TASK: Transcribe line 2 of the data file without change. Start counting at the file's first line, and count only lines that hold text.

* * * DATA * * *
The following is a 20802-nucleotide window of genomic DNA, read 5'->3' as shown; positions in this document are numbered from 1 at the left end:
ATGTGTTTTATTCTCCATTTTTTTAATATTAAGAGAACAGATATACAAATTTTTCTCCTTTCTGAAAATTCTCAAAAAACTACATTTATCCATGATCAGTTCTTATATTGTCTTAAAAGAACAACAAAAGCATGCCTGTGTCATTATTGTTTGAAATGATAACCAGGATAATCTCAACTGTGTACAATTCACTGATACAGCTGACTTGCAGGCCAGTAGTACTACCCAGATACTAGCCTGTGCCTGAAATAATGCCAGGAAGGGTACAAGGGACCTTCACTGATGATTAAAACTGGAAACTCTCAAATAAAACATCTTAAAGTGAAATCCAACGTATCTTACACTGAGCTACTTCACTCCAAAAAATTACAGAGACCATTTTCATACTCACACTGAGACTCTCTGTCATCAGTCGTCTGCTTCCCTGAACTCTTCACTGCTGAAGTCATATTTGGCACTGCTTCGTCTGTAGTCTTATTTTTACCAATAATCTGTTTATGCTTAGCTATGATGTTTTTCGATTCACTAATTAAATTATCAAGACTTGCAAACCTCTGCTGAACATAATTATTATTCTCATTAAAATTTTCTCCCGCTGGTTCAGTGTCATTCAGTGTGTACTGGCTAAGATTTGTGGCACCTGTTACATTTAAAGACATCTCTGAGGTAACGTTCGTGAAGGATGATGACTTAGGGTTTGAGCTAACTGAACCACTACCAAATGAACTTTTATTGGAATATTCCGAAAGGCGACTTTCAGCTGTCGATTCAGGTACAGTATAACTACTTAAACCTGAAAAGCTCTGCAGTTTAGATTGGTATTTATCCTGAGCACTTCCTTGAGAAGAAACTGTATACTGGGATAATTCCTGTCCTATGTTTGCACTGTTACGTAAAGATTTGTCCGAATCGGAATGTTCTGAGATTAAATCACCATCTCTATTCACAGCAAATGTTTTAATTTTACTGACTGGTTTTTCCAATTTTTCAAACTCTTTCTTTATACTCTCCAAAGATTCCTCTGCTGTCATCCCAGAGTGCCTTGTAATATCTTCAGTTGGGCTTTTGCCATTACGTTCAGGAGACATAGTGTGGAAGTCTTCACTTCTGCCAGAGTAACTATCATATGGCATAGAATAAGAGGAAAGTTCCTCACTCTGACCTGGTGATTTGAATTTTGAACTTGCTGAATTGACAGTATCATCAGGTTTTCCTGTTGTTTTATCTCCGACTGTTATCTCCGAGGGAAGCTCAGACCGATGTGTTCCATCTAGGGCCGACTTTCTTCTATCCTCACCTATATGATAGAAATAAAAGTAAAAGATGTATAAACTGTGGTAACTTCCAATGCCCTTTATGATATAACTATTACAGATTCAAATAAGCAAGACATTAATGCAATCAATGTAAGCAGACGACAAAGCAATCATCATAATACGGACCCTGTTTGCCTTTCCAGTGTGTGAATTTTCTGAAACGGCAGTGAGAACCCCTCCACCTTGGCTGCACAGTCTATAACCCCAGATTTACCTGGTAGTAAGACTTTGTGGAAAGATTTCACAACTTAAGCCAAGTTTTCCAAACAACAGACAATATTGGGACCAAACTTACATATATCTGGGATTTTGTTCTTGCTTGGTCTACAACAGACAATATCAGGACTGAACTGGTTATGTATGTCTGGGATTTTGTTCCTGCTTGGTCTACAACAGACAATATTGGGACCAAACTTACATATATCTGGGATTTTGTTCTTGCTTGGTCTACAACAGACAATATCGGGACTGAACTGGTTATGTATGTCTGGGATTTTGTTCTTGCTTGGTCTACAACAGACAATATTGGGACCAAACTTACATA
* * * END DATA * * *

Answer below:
ATGTGTTTTATTCTCCATTTTTTTAATATTAAGAGAACAGATATACAAATTTTTCTCCTTTCTGAAAATTCTCAAAAAACTACATTTATCCATGATCAGTTCTTATATTGTCTTAAAAGAACAACAAAAGCATGCCTGTGTCATTATTGTTTGAAATGATAACCAGGATAATCTCAACTGTGTACAATTCACTGATACAGCTGACTTGCAGGCCAGTAGTACTACCCAGATACTAGCCTGTGCCTGAAATAATGCCAGGAAGGGTACAAGGGACCTTCACTGATGATTAAAACTGGAAACTCTCAAATAAAACATCTTAAAGTGAAATCCAACGTATCTTACACTGAGCTACTTCACTCCAAAAAATTACAGAGACCATTTTCATACTCACACTGAGACTCTCTGTCATCAGTCGTCTGCTTCCCTGAACTCTTCACTGCTGAAGTCATATTTGGCACTGCTTCGTCTGTAGTCTTATTTTTACCAATAATCTGTTTATGCTTAGCTATGATGTTTTTCGATTCACTAATTAAATTATCAAGACTTGCAAACCTCTGCTGAACATAATTATTATTCTCATTAAAATTTTCTCCCGCTGGTTCAGTGTCATTCAGTGTGTACTGGCTAAGATTTGTGGCACCTGTTACATTTAAAGACATCTCTGAGGTAACGTTCGTGAAGGATGATGACTTAGGGTTTGAGCTAACTGAACCACTACCAAATGAACTTTTATTGGAATATTCCGAAAGGCGACTTTCAGCTGTCGATTCAGGTACAGTATAACTACTTAAACCTGAAAAGCTCTGCAGTTTAGATTGGTATTTATCCTGAGCACTTCCTTGAGAAGAAACTGTATACTGGGATAATTCCTGTCCTATGTTTGCACTGTTACGTAAAGATTTGTCCGAATCGGAATGTTCTGAGATTAAATCACCATCTCTATTCACAGCAAATGTTTTAATTTTACTGACTGGTTTTTCCAATTTTTCAAACTCTTTCTTTATACTCTCCAAAGATTCCTCTGCTGTCATCCCAGAGTGCCTTGTAATATCTTCAGTTGGGCTTTTGCCATTACGTTCAGGAGACATAGTGTGGAAGTCTTCACTTCTGCCAGAGTAACTATCATATGGCATAGAATAAGAGGAAAGTTCCTCACTCTGACCTGGTGATTTGAATTTTGAACTTGCTGAATTGACAGTATCATCAGGTTTTCCTGTTGTTTTATCTCCGACTGTTATCTCCGAGGGAAGCTCAGACCGATGTGTTCCATCTAGGGCCGACTTTCTTCTATCCTCACCTATATGATAGAAATAAAAGTAAAAGATGTATAAACTGTGGTAACTTCCAATGCCCTTTATGATATAACTATTACAGATTCAAATAAGCAAGACATTAATGCAATCAATGTAAGCAGACGACAAAGCAATCATCATAATACGGACCCTGTTTGCCTTTCCAGTGTGTGAATTTTCTGAAACGGCAGTGAGAACCCCTCCACCTTGGCTGCACAGTCTATAACCCCAGATTTACCTGGTAGTAAGACTTTGTGGAAAGATTTCACAACTTAAGCCAAGTTTTCCAAACAACAGACAATATTGGGACCAAACTTACATATATCTGGGATTTTGTTCTTGCTTGGTCTACAACAGACAATATCAGGACTGAACTGGTTATGTATGTCTGGGATTTTGTTCCTGCTTGGTCTACAACAGACAATATTGGGACCAAACTTACATATATCTGGGATTTTGTTCTTGCTTGGTCTACAACAGACAATATCGGGACTGAACTGGTTATGTATGTCTGGGATTTTGTTCTTGCTTGGTCTACAACAGACAATATTGGGACCAAACTTACATA